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Congress from Virginia, and this appears to have been the opinion of Webster.1 All such explanations seem less rational and easy to believe than that Tyler, though led by anger at the dictatorial behavior of Clay into rashness in the exercise of his constitutional prerogative, was actuated in the main by courage and consistency. It was not unnatural that honest misunderstandings as to matters of fact should grow out of the negotiations for a compromise on a bill to organize a national bank. If the conflicting evidence be set aside or sifted fairly to obtain the truth, and the undisputed part of Tyler's record, together with his character as manifest therein, be studied, it will appear that he acquitted himself in his quarrel with the Whigs only as might have been expected from a brave and determined man and a stanch believer in state rights.
Tyler organized a new cabinet readily enough; but, though Clay remained in control of Congress, the special session adjourned on September 13, 1841, with nothing to show for its work. The bank project was dead forever, and the fall elections showed that a reaction had set in. Of the states that had voted for Harrison, Georgia, Maryland, and Maine went over to the Democratic column, and in some others the Whig majority was much reduced.2 Clay may have been right in ascribing the result to Whig indifference;* but none the less it meant Whig demoralization. Of the remainder of Clay's programme little was carried out in the regular session of 1841-1842. A loan was authorized to meet the needs of the treasury, which were great; the tariff was readjusted, first on a temporary, and later on what was intended for a permanent, basis; and a measure was passed providing for the distribution of the proceeds of the public lands among the states, which was made ineffective by a proviso that it should not take place when tariff duties were over twenty per cent. On the whole, the triumph of the Whigs in 1840 had come to naught. March 31, 1842, Clay resigned, with a touching farewell speech to the Senate; and, leaving the vain strife to work itself out, turned his whole attention to reorganizing the masses of his party.2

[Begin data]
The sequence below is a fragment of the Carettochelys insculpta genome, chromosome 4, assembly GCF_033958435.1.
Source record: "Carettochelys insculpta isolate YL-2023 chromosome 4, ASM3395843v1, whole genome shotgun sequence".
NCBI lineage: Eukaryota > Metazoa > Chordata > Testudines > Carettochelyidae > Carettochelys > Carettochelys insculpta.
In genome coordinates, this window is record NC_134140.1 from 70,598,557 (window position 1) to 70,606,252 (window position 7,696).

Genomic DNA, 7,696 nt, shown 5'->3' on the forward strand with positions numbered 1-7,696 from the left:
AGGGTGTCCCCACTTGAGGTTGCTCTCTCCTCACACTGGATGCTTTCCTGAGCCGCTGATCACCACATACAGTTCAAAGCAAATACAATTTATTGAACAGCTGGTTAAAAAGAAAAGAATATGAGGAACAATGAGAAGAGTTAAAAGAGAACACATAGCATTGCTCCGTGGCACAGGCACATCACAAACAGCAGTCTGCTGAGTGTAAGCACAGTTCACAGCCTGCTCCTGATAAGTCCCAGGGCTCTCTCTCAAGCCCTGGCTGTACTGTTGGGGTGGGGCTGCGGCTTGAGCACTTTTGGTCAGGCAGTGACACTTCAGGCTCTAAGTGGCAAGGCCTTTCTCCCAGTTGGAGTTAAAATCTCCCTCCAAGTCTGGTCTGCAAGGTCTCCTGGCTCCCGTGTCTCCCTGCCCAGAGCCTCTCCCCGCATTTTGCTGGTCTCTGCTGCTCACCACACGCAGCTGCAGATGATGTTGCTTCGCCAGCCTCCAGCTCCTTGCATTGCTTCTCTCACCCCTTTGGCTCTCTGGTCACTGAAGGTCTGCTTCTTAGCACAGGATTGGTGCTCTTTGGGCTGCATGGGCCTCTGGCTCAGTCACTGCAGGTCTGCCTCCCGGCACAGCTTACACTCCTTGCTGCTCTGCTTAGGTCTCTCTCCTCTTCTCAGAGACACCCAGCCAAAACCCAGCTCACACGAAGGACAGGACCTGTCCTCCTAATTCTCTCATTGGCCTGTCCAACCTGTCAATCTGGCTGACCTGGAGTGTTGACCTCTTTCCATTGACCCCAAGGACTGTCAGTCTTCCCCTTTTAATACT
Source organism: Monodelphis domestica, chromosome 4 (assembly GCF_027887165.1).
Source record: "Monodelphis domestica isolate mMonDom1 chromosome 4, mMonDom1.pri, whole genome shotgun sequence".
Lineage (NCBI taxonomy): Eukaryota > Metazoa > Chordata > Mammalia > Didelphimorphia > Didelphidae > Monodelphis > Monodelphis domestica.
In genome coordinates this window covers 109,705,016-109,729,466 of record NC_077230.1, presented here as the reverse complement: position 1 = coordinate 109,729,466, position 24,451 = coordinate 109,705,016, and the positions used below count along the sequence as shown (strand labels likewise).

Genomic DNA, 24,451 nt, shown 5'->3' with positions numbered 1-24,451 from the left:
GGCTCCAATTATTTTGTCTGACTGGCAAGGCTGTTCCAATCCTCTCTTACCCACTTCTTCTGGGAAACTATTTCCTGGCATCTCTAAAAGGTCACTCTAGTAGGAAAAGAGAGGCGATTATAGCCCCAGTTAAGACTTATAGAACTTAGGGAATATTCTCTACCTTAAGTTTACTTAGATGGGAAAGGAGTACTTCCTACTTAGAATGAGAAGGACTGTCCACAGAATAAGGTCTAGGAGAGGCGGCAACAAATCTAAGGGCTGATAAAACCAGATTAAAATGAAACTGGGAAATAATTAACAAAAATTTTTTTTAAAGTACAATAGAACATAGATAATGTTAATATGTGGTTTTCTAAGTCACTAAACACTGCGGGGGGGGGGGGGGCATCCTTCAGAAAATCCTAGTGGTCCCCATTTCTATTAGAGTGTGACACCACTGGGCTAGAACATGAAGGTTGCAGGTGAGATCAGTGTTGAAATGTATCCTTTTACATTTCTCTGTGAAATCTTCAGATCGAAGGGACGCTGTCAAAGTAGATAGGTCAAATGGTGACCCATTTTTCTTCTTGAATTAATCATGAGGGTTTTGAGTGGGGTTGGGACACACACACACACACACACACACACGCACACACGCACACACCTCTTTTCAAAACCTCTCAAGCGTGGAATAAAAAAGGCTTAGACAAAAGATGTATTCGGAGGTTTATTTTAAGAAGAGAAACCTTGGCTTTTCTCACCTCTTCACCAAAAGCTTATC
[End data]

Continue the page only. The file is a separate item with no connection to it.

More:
1 Von Hoist, United States, II., 432; Niks' Register, LXI., 55; Adams, Memoirs, XI., 14.
'Nties' Register, LXI., 48, 74, 103. Vol. xvn.—s
ADJUSTMENT OF THE MAINE BOUNDARY CONTROVERSY
IN its management of foreign affairs, the Whig administration met with more success. Though it had to face serious and perplexing troubles with England over the northeastern boundary of the United States, over the friction between the two countries on the Canadian border of New York, over the right of search in suppressing the slavetrade and over the status of slave-carrying vessels in English colonial ports, all these questions were at length peaceably adjusted. Amid the loud domestic quarrels, the notes of international dissension were the less distinctly heard; but the danger of war with Great Britain was threatening, and to the man that averted it should be given due credit.